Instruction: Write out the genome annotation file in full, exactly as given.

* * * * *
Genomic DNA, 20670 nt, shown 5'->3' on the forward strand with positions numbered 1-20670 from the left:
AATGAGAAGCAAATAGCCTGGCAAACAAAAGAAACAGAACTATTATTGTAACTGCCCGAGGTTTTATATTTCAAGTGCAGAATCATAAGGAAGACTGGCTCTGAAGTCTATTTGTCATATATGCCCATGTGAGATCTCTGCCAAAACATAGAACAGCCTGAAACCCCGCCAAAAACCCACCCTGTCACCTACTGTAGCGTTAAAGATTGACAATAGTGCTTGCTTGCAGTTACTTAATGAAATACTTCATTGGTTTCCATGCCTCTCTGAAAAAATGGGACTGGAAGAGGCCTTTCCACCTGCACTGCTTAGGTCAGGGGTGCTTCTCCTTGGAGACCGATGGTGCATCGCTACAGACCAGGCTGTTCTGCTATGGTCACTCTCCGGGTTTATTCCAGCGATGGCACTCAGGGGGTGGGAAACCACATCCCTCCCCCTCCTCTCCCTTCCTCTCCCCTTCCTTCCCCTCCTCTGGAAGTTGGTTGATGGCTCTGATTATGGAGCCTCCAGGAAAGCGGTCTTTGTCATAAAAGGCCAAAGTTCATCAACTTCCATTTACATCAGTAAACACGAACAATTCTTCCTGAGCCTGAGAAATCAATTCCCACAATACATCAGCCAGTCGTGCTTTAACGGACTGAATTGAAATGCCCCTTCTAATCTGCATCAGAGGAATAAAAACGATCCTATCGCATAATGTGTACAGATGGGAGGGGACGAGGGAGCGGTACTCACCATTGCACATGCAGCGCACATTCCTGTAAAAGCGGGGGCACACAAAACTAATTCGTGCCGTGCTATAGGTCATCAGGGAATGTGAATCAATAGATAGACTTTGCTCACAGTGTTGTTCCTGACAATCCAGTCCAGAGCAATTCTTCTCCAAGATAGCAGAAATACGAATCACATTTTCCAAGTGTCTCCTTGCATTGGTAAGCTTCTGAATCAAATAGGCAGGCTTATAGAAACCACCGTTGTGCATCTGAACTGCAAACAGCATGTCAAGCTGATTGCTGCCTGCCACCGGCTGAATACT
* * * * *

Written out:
Genomic DNA, 20670 nt, shown 5'->3' on the forward strand with positions numbered 1-20670 from the left:
AATGAGAAGCAAATAGCCTGGCAAACAAAAGAAACAGAACTATTATTGTAACTGCCCGAGGTTTTATATTTCAAGTGCAGAATCATAAGGAAGACTGGCTCTGAAGTCTATTTGTCATATATGCCCATGTGAGATCTCTGCCAAAACATAGAACAGCCTGAAACCCCGCCAAAAACCCACCCTGTCACCTACTGTAGCGTTAAAGATTGACAATAGTGCTTGCTTGCAGTTACTTAATGAAATACTTCATTGGTTTCCATGCCTCTCTGAAAAAATGGGACTGGAAGAGGCCTTTCCACCTGCACTGCTTAGGTCAGGGGTGCTTCTCCTTGGAGACCGATGGTGCATCGCTACAGACCAGGCTGTTCTGCTATGGTCACTCTCCGGGTTTATTCCAGCGATGGCACTCAGGGGGTGGGAAACCACATCCCTCCCCCTCCTCTCCCTTCCTCTCCCCTTCCTTCCCCTCCTCTGGAAGTTGGTTGATGGCTCTGATTATGGAGCCTCCAGGAAAGCGGTCTTTGTCATAAAAGGCCAAAGTTCATCAACTTCCATTTACATCAGTAAACACGAACAATTCTTCCTGAGCCTGAGAAATCAATTCCCACAATACATCAGCCAGTCGTGCTTTAACGGACTGAATTGAAATGCCCCTTCTAATCTGCATCAGAGGAATAAAAACGATCCTATCGCATAATGTGTACAGATGGGAGGGGACGAGGGAGCGGTACTCACCATTGCACATGCAGCGCACATTCCTGTAAAAGCGGGGGCACACAAAACTAATTCGTGCCGTGCTATAGGTCATCAGGGAATGTGAATCAATAGATAGACTTTGCTCACAGTGTTGTTCCTGACAATCCAGTCCAGAGCAATTCTTCTCCAAGATAGCAGAAATACGAATCACATTTTCCAAGTGTCTCCTTGCATTGGTAAGCTTCTGAATCAAATAGGCAGGCTTATAGAAACCACCGTTGTGCATCTGAACTGCAAACAGCATGTCAAGCTGATTGCTGCCTGCCACCGGCTGAATACT